Unlocking the potential for offshore wind in Poland's Baltic Sea zone

Poland has huge potential for offshore wind in the Baltic Sea, with 10GW of capacity envisaged by 2040. During an economic congress in mid-May, officials from the country's energy ministry presented ways to develop its renewable-energy sources, with offshore wind highlighted as a key component.

Supply chain… An ST3 offshore facility in Szczecin, designed for the production of transition pieces, jacket and monopile foundations
Supply chain… An ST3 offshore facility in Szczecin, designed for the production of transition pieces, jacket and monopile foundations

The government’s draft energy policy to 2040 identifies offshore wind as fundamental to Poland’s energy transformation. It signals a slight shift from lignite and hard coal-fired generation — which today accounts for almost 80% of electricity generation — towards a more diverse and lower-carbon mix. This will contribute towards the European Union’s Renewable Energy Directive of 2018 specifying that at least 32% of the EU’s energy consumption will be provided by renewable sources by 2030.

Coal’s share of electricity production is anticipated to drop to 60% by 2030, as other sources fulfil Poland’s growing demand for energy. Renewables’ share is scheduled to grow from 14.1% (2017 figure) to 21% by 2030, leading to a reduction of 30% in CO2 emissions from 1990 levels.

Thereafter, Poland has ambitious plans for nuclear energy, with its first plant due to start generating in 2033 and five more to follow over the next ten years for a total capacity of 6-9GW. But full exploitation of the offshore wind potential in the Baltic Sea, together with onshore solar PV expansion, could provide up to 30GW of capacity by 2040.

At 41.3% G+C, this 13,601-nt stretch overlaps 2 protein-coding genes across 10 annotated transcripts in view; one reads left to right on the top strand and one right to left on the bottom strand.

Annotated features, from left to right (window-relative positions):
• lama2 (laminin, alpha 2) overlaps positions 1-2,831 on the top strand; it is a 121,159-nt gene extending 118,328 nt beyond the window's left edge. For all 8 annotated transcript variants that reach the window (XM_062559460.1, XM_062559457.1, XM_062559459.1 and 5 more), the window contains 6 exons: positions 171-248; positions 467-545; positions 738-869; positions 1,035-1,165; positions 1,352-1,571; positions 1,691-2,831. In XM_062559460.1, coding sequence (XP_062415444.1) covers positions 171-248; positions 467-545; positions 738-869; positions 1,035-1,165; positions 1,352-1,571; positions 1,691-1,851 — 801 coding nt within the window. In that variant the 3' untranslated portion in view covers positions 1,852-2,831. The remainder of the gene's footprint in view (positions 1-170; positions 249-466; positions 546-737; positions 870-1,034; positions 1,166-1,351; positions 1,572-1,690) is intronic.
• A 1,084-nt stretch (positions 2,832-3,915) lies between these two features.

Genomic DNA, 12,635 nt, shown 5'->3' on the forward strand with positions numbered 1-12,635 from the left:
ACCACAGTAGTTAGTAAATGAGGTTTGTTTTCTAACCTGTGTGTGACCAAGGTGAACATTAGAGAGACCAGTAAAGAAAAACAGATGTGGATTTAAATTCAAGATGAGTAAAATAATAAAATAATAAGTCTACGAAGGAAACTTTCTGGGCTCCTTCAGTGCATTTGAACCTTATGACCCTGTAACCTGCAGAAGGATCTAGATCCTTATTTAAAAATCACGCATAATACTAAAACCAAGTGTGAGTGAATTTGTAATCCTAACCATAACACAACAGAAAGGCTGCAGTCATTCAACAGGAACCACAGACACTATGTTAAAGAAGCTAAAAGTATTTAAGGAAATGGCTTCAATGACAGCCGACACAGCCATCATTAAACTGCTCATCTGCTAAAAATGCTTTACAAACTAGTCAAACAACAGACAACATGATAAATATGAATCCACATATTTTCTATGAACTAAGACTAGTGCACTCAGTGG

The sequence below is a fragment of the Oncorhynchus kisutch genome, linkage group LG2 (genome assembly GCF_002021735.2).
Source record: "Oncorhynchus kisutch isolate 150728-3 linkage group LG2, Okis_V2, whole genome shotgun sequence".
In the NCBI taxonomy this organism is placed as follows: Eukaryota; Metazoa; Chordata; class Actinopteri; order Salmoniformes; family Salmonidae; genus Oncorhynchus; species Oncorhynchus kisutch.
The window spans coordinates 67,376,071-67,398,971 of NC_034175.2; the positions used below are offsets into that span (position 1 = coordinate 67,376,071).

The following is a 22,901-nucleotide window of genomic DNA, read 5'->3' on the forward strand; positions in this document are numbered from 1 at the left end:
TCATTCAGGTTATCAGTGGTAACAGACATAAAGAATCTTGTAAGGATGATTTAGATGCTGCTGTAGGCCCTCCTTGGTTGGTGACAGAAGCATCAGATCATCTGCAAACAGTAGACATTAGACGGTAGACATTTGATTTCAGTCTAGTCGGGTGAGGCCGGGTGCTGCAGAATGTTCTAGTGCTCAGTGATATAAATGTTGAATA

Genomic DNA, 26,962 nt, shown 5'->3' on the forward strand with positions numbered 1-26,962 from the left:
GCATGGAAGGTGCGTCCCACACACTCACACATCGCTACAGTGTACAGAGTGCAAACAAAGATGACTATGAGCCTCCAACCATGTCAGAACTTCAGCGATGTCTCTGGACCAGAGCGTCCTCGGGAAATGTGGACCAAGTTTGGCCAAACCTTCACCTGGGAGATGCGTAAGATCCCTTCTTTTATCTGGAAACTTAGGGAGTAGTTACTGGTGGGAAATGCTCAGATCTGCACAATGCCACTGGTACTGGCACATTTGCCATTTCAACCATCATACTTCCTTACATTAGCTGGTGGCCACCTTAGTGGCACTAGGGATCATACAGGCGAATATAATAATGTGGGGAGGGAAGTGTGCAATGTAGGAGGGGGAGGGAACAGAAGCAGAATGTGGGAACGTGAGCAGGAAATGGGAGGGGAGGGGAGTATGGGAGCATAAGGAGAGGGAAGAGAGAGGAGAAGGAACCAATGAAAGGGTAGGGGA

Transmission bottlenecks

The political and economic significance of coal-fired power in Poland — some 100,000 people work in the industry — will deter shutdowns and maintain dependence on coal over the next decade.

But new coal-fired plants are unlikely. In March, energy minister Krzysztof Tchórzewski confirmed that the Ostroleka C plant would be the country’s last such investment. However, its financing has not yet been completed, as most European banks are now steering clear of fossil-fuel developments.

Offshore-wind growth will depend on strengthening and modernising Poland’s transmission network, especially in the north. PSE, the transmission network operator, is capable of connecting 4GW of offshore wind capacity to its power grid by 2026-27, and aims to bring this up to 8GW in the longer term.

It is also necessary to increase the capacity of north-south connections. The issue is not so much whether power from offshore wind can be connected to the grid, but that the onshore grid needs reinforcing to transmit power from the north to the energy-hungry industrial heartlands in the south. PSE is working on a plan for a further 5GW of grid capacity.

In addition, Baltic Sea regional partners are exploring the potential of meshed offshore grids for the region. The Baltic InteGrid project aims to contribute to sustainable-energy generation, help integrate regional electricity markets and enhance security of supply. In order to integrate the Polish power systems with those of other Baltic states into the continental grid, a new offshore 700MW Poland-Lithuania interconnector, located by their respective offshore wind projects, is scheduled to be commissioned by 2025.